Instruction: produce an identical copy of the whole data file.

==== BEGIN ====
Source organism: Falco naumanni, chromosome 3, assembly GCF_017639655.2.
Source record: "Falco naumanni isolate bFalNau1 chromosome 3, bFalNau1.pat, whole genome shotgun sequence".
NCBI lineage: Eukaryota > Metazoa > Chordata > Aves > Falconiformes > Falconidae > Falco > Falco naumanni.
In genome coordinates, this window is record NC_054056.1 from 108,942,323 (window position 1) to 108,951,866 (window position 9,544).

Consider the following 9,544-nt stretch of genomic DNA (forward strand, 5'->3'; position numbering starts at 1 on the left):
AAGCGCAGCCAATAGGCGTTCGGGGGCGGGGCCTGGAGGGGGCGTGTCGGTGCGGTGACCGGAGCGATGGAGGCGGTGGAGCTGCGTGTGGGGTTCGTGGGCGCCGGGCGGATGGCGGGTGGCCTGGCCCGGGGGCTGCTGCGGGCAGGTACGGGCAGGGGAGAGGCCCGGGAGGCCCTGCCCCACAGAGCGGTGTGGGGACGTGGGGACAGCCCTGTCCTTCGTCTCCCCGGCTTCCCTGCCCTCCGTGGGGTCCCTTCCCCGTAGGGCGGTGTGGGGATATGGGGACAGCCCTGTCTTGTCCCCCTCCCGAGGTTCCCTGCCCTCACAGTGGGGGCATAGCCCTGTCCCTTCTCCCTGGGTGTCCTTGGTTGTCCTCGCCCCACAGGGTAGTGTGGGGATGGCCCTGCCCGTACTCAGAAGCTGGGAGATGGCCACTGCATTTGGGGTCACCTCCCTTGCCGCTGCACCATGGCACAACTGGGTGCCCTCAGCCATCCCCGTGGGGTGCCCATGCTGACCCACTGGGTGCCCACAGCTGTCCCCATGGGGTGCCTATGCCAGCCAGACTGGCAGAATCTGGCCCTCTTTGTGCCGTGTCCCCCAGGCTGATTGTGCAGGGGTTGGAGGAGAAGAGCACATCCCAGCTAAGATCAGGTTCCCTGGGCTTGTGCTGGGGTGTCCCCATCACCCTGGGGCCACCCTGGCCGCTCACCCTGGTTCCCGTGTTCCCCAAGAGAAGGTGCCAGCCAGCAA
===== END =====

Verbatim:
Source organism: Falco naumanni, chromosome 3, assembly GCF_017639655.2.
Source record: "Falco naumanni isolate bFalNau1 chromosome 3, bFalNau1.pat, whole genome shotgun sequence".
NCBI lineage: Eukaryota > Metazoa > Chordata > Aves > Falconiformes > Falconidae > Falco > Falco naumanni.
In genome coordinates, this window is record NC_054056.1 from 108,942,323 (window position 1) to 108,951,866 (window position 9,544).

Consider the following 9,544-nt stretch of genomic DNA (forward strand, 5'->3'; position numbering starts at 1 on the left):
AAGCGCAGCCAATAGGCGTTCGGGGGCGGGGCCTGGAGGGGGCGTGTCGGTGCGGTGACCGGAGCGATGGAGGCGGTGGAGCTGCGTGTGGGGTTCGTGGGCGCCGGGCGGATGGCGGGTGGCCTGGCCCGGGGGCTGCTGCGGGCAGGTACGGGCAGGGGAGAGGCCCGGGAGGCCCTGCCCCACAGAGCGGTGTGGGGACGTGGGGACAGCCCTGTCCTTCGTCTCCCCGGCTTCCCTGCCCTCCGTGGGGTCCCTTCCCCGTAGGGCGGTGTGGGGATATGGGGACAGCCCTGTCTTGTCCCCCTCCCGAGGTTCCCTGCCCTCACAGTGGGGGCATAGCCCTGTCCCTTCTCCCTGGGTGTCCTTGGTTGTCCTCGCCCCACAGGGTAGTGTGGGGATGGCCCTGCCCGTACTCAGAAGCTGGGAGATGGCCACTGCATTTGGGGTCACCTCCCTTGCCGCTGCACCATGGCACAACTGGGTGCCCTCAGCCATCCCCGTGGGGTGCCCATGCTGACCCACTGGGTGCCCACAGCTGTCCCCATGGGGTGCCTATGCCAGCCAGACTGGCAGAATCTGGCCCTCTTTGTGCCGTGTCCCCCAGGCTGATTGTGCAGGGGTTGGAGGAGAAGAGCACATCCCAGCTAAGATCAGGTTCCCTGGGCTTGTGCTGGGGTGTCCCCATCACCCTGGGGCCACCCTGGCCGCTCACCCTGGTTCCCGTGTTCCCCAAGAGAAGGTGCCAGCCAGCAA